The magical transition from winter to spring begins on Ischia with the emergence of yellow wood sorrel, soon followed by the appearance of cute little green speckled lizards that scurry along green tuffa walls, and finally the budding and leafing of the ancient grapevines. Another important event, which occurred yesterday, was Franco at La Piazzetta putting out all the tables and chairs, so I could sit in the sunshine in the newly paved little piazza, sip my espresso doppio con latte caldo, write in my notebook, and rejoice.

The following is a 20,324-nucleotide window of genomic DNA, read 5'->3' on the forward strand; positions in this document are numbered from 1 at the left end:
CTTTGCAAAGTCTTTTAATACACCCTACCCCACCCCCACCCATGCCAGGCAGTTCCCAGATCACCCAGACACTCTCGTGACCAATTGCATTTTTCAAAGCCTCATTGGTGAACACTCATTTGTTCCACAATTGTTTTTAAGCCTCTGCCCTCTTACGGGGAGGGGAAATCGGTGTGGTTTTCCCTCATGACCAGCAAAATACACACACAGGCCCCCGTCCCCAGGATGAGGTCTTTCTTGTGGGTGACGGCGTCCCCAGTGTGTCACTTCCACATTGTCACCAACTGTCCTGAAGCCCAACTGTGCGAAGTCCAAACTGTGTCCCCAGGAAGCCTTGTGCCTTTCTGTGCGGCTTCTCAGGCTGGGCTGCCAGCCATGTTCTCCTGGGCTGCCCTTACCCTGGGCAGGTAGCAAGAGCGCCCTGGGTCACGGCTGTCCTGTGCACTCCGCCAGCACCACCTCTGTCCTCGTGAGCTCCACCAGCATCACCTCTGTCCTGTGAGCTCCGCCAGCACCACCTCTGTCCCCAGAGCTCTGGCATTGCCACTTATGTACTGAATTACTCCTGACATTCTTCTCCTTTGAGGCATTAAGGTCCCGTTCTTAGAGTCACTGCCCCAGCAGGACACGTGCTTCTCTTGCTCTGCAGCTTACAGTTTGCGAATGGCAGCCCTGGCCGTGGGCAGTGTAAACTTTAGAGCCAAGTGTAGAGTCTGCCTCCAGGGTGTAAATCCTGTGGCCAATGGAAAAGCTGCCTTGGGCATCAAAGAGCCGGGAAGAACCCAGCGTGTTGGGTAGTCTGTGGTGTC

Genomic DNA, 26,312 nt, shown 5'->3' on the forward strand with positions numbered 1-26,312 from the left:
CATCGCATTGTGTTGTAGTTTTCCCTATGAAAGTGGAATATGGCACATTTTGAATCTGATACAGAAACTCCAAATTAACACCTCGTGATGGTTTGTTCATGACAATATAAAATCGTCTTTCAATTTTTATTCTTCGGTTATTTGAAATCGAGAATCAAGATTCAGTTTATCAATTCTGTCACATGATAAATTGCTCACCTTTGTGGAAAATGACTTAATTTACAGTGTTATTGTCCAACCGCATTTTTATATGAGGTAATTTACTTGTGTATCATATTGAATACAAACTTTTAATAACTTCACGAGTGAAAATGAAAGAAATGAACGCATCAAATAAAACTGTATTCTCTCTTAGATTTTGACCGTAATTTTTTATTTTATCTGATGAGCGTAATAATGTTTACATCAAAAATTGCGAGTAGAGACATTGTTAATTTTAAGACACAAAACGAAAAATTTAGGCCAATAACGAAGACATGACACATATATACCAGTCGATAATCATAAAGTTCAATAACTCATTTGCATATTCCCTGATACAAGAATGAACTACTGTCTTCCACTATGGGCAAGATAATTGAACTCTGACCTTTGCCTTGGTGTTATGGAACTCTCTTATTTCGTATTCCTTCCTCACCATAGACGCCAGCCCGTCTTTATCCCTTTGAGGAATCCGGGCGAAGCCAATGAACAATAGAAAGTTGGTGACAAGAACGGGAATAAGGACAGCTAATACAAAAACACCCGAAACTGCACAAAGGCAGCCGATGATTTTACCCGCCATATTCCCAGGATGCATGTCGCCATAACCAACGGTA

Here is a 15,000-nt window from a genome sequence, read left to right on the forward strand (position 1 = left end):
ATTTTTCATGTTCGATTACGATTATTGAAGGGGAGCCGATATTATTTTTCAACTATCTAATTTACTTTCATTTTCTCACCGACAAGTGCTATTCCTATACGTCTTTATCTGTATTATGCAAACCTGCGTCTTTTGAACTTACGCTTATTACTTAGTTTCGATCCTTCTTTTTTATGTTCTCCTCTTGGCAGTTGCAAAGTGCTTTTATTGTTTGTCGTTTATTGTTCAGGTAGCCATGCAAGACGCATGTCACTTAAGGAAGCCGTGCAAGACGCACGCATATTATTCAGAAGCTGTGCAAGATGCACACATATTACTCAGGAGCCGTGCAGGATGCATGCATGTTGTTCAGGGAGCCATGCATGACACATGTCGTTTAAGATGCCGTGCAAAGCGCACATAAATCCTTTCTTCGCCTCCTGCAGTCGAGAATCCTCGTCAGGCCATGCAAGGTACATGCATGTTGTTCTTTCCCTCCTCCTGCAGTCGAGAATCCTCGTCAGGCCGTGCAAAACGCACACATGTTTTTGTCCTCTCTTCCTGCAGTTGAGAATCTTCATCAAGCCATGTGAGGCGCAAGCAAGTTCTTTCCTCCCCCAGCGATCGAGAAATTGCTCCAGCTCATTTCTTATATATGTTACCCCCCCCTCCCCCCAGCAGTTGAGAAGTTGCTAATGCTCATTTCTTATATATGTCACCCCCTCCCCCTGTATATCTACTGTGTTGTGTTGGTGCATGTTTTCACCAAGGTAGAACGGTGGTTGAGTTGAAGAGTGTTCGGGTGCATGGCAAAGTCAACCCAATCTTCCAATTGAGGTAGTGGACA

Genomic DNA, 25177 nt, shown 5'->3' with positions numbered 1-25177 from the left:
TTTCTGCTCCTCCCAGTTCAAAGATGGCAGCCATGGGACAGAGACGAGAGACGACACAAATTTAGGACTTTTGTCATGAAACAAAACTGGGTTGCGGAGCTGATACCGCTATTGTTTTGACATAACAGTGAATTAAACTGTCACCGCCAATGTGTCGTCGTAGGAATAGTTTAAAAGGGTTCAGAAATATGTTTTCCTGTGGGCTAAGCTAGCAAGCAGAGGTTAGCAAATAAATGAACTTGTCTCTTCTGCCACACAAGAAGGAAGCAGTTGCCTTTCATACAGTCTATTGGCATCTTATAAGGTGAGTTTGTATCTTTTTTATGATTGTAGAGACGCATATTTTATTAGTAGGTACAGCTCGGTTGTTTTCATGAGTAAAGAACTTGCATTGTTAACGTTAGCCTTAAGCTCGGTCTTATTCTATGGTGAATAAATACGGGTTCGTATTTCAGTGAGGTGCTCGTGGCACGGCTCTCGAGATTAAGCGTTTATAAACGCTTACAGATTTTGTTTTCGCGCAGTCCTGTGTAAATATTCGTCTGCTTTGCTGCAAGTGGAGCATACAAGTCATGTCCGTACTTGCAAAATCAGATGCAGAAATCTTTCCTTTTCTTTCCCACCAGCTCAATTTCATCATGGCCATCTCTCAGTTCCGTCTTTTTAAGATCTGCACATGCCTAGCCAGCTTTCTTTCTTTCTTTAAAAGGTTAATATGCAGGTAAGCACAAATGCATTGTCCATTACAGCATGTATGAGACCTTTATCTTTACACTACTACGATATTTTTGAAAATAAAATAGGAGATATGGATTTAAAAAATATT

At my regular table I scribbled a few paragraphs about people I have known, those who have had a profound impact on my life. I remembered that while we ought to respect the memory of the dead, there is, according to Dr. Samuel Johnson, “more respect to be paid to knowledge, to virtue, and to truth.” In solitude for the past five winter months, this is precisely what I’ve been trying to do. "If nothing but the bright side of characters should be shewn,” Johnson says further, “we should sit down in despondency, and think it impossible to imitate them in any thing."
My guide in all this will be the single rule my city editor gave me when I was a cub reporter. “Just tell the truth,” he said, “and let the chips fall where they may.”